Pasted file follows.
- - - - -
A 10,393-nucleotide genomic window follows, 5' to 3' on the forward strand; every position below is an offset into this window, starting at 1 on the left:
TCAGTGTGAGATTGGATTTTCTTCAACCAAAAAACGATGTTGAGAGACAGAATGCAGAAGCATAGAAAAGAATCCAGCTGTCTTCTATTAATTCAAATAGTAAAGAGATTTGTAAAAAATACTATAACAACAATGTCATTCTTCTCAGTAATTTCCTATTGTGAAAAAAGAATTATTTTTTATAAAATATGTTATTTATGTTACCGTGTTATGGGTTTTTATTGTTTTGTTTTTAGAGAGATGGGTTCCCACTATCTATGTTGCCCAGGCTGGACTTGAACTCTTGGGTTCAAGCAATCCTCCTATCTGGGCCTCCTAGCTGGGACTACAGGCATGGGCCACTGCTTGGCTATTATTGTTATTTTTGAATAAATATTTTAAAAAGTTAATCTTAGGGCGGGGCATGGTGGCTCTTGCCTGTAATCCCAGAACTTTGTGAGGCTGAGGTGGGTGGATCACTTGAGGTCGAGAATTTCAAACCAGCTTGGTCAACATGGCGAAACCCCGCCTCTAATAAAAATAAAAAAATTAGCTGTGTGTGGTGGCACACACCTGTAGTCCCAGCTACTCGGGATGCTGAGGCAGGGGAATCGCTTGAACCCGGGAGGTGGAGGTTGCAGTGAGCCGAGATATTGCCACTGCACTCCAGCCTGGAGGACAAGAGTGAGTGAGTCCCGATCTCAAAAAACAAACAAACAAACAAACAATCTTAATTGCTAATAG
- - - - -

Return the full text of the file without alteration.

A 10,393-nucleotide genomic window follows, 5' to 3' on the forward strand; every position below is an offset into this window, starting at 1 on the left:
TCAGTGTGAGATTGGATTTTCTTCAACCAAAAAACGATGTTGAGAGACAGAATGCAGAAGCATAGAAAAGAATCCAGCTGTCTTCTATTAATTCAAATAGTAAAGAGATTTGTAAAAAATACTATAACAACAATGTCATTCTTCTCAGTAATTTCCTATTGTGAAAAAAGAATTATTTTTTATAAAATATGTTATTTATGTTACCGTGTTATGGGTTTTTATTGTTTTGTTTTTAGAGAGATGGGTTCCCACTATCTATGTTGCCCAGGCTGGACTTGAACTCTTGGGTTCAAGCAATCCTCCTATCTGGGCCTCCTAGCTGGGACTACAGGCATGGGCCACTGCTTGGCTATTATTGTTATTTTTGAATAAATATTTTAAAAAGTTAATCTTAGGGCGGGGCATGGTGGCTCTTGCCTGTAATCCCAGAACTTTGTGAGGCTGAGGTGGGTGGATCACTTGAGGTCGAGAATTTCAAACCAGCTTGGTCAACATGGCGAAACCCCGCCTCTAATAAAAATAAAAAAATTAGCTGTGTGTGGTGGCACACACCTGTAGTCCCAGCTACTCGGGATGCTGAGGCAGGGGAATCGCTTGAACCCGGGAGGTGGAGGTTGCAGTGAGCCGAGATATTGCCACTGCACTCCAGCCTGGAGGACAAGAGTGAGTGAGTCCCGATCTCAAAAAACAAACAAACAAACAAACAATCTTAATTGCTAATAG